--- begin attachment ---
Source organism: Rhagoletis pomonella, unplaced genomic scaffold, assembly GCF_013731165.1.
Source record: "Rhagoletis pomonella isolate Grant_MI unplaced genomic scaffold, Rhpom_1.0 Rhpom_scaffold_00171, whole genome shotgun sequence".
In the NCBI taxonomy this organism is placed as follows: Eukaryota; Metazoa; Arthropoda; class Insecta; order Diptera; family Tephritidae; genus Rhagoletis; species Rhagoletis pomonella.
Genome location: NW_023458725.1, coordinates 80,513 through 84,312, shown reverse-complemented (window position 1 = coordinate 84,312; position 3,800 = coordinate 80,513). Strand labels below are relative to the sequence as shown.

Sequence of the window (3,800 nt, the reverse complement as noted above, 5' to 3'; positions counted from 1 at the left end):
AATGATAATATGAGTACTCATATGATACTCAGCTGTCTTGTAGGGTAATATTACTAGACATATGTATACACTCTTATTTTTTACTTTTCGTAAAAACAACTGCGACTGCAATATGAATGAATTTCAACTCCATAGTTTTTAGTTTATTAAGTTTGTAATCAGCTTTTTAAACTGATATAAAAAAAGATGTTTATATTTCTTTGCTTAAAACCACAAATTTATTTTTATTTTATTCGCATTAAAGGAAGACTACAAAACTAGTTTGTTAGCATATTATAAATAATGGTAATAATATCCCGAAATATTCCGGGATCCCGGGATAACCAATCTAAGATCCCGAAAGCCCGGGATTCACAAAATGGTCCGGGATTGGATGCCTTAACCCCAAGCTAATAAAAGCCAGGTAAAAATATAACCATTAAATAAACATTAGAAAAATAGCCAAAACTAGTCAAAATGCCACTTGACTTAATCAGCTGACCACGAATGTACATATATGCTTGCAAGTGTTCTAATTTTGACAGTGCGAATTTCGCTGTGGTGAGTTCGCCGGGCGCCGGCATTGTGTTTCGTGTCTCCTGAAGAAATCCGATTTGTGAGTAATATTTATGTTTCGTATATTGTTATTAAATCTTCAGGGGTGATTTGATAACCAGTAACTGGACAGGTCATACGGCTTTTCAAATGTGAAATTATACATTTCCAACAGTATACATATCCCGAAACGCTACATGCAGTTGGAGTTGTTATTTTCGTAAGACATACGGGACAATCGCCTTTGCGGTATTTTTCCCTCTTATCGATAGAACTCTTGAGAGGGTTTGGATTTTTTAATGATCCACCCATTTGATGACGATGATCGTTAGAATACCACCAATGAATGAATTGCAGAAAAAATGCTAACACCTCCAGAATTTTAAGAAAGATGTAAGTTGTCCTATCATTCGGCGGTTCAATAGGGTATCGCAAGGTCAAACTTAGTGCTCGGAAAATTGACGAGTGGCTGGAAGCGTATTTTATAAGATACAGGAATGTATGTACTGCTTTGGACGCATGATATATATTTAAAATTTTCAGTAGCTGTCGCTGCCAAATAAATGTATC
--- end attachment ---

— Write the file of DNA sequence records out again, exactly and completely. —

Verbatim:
Source organism: Rhagoletis pomonella, unplaced genomic scaffold, assembly GCF_013731165.1.
Source record: "Rhagoletis pomonella isolate Grant_MI unplaced genomic scaffold, Rhpom_1.0 Rhpom_scaffold_00171, whole genome shotgun sequence".
In the NCBI taxonomy this organism is placed as follows: Eukaryota; Metazoa; Arthropoda; class Insecta; order Diptera; family Tephritidae; genus Rhagoletis; species Rhagoletis pomonella.
Genome location: NW_023458725.1, coordinates 80,513 through 84,312, shown reverse-complemented (window position 1 = coordinate 84,312; position 3,800 = coordinate 80,513). Strand labels below are relative to the sequence as shown.

Sequence of the window (3,800 nt, the reverse complement as noted above, 5' to 3'; positions counted from 1 at the left end):
AATGATAATATGAGTACTCATATGATACTCAGCTGTCTTGTAGGGTAATATTACTAGACATATGTATACACTCTTATTTTTTACTTTTCGTAAAAACAACTGCGACTGCAATATGAATGAATTTCAACTCCATAGTTTTTAGTTTATTAAGTTTGTAATCAGCTTTTTAAACTGATATAAAAAAAGATGTTTATATTTCTTTGCTTAAAACCACAAATTTATTTTTATTTTATTCGCATTAAAGGAAGACTACAAAACTAGTTTGTTAGCATATTATAAATAATGGTAATAATATCCCGAAATATTCCGGGATCCCGGGATAACCAATCTAAGATCCCGAAAGCCCGGGATTCACAAAATGGTCCGGGATTGGATGCCTTAACCCCAAGCTAATAAAAGCCAGGTAAAAATATAACCATTAAATAAACATTAGAAAAATAGCCAAAACTAGTCAAAATGCCACTTGACTTAATCAGCTGACCACGAATGTACATATATGCTTGCAAGTGTTCTAATTTTGACAGTGCGAATTTCGCTGTGGTGAGTTCGCCGGGCGCCGGCATTGTGTTTCGTGTCTCCTGAAGAAATCCGATTTGTGAGTAATATTTATGTTTCGTATATTGTTATTAAATCTTCAGGGGTGATTTGATAACCAGTAACTGGACAGGTCATACGGCTTTTCAAATGTGAAATTATACATTTCCAACAGTATACATATCCCGAAACGCTACATGCAGTTGGAGTTGTTATTTTCGTAAGACATACGGGACAATCGCCTTTGCGGTATTTTTCCCTCTTATCGATAGAACTCTTGAGAGGGTTTGGATTTTTTAATGATCCACCCATTTGATGACGATGATCGTTAGAATACCACCAATGAATGAATTGCAGAAAAAATGCTAACACCTCCAGAATTTTAAGAAAGATGTAAGTTGTCCTATCATTCGGCGGTTCAATAGGGTATCGCAAGGTCAAACTTAGTGCTCGGAAAATTGACGAGTGGCTGGAAGCGTATTTTATAAGATACAGGAATGTATGTACTGCTTTGGACGCATGATATATATTTAAAATTTTCAGTAGCTGTCGCTGCCAAATAAATGTATC